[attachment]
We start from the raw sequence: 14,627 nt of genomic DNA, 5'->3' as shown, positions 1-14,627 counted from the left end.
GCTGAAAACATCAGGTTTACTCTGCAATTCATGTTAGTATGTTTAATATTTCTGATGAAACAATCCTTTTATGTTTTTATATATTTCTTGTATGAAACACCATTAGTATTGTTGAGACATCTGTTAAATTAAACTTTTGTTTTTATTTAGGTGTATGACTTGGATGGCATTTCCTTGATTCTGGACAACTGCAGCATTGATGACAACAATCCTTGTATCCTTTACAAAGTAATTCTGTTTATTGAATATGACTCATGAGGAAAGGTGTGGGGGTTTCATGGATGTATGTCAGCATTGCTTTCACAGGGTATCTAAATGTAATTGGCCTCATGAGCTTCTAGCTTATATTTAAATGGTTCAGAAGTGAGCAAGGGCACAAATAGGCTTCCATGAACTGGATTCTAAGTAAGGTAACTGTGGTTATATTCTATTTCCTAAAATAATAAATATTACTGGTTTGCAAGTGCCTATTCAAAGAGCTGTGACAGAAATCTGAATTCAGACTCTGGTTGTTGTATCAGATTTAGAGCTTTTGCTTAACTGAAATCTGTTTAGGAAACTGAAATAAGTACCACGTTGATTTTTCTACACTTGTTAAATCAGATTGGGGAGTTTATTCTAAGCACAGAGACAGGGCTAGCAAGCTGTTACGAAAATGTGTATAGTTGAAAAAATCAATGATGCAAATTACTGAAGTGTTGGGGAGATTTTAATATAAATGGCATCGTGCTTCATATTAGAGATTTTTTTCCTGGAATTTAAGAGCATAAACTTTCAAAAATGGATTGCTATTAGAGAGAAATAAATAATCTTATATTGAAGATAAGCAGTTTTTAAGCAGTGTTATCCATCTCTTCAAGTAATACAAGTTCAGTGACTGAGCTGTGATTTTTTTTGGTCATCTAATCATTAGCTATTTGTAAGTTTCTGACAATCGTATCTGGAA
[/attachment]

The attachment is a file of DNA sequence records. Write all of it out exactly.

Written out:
We start from the raw sequence: 14,627 nt of genomic DNA, 5'->3' as shown, positions 1-14,627 counted from the left end.
GCTGAAAACATCAGGTTTACTCTGCAATTCATGTTAGTATGTTTAATATTTCTGATGAAACAATCCTTTTATGTTTTTATATATTTCTTGTATGAAACACCATTAGTATTGTTGAGACATCTGTTAAATTAAACTTTTGTTTTTATTTAGGTGTATGACTTGGATGGCATTTCCTTGATTCTGGACAACTGCAGCATTGATGACAACAATCCTTGTATCCTTTACAAAGTAATTCTGTTTATTGAATATGACTCATGAGGAAAGGTGTGGGGGTTTCATGGATGTATGTCAGCATTGCTTTCACAGGGTATCTAAATGTAATTGGCCTCATGAGCTTCTAGCTTATATTTAAATGGTTCAGAAGTGAGCAAGGGCACAAATAGGCTTCCATGAACTGGATTCTAAGTAAGGTAACTGTGGTTATATTCTATTTCCTAAAATAATAAATATTACTGGTTTGCAAGTGCCTATTCAAAGAGCTGTGACAGAAATCTGAATTCAGACTCTGGTTGTTGTATCAGATTTAGAGCTTTTGCTTAACTGAAATCTGTTTAGGAAACTGAAATAAGTACCACGTTGATTTTTCTACACTTGTTAAATCAGATTGGGGAGTTTATTCTAAGCACAGAGACAGGGCTAGCAAGCTGTTACGAAAATGTGTATAGTTGAAAAAATCAATGATGCAAATTACTGAAGTGTTGGGGAGATTTTAATATAAATGGCATCGTGCTTCATATTAGAGATTTTTTTCCTGGAATTTAAGAGCATAAACTTTCAAAAATGGATTGCTATTAGAGAGAAATAAATAATCTTATATTGAAGATAAGCAGTTTTTAAGCAGTGTTATCCATCTCTTCAAGTAATACAAGTTCAGTGACTGAGCTGTGATTTTTTTTGGTCATCTAATCATTAGCTATTTGTAAGTTTCTGACAATCGTATCTGGAA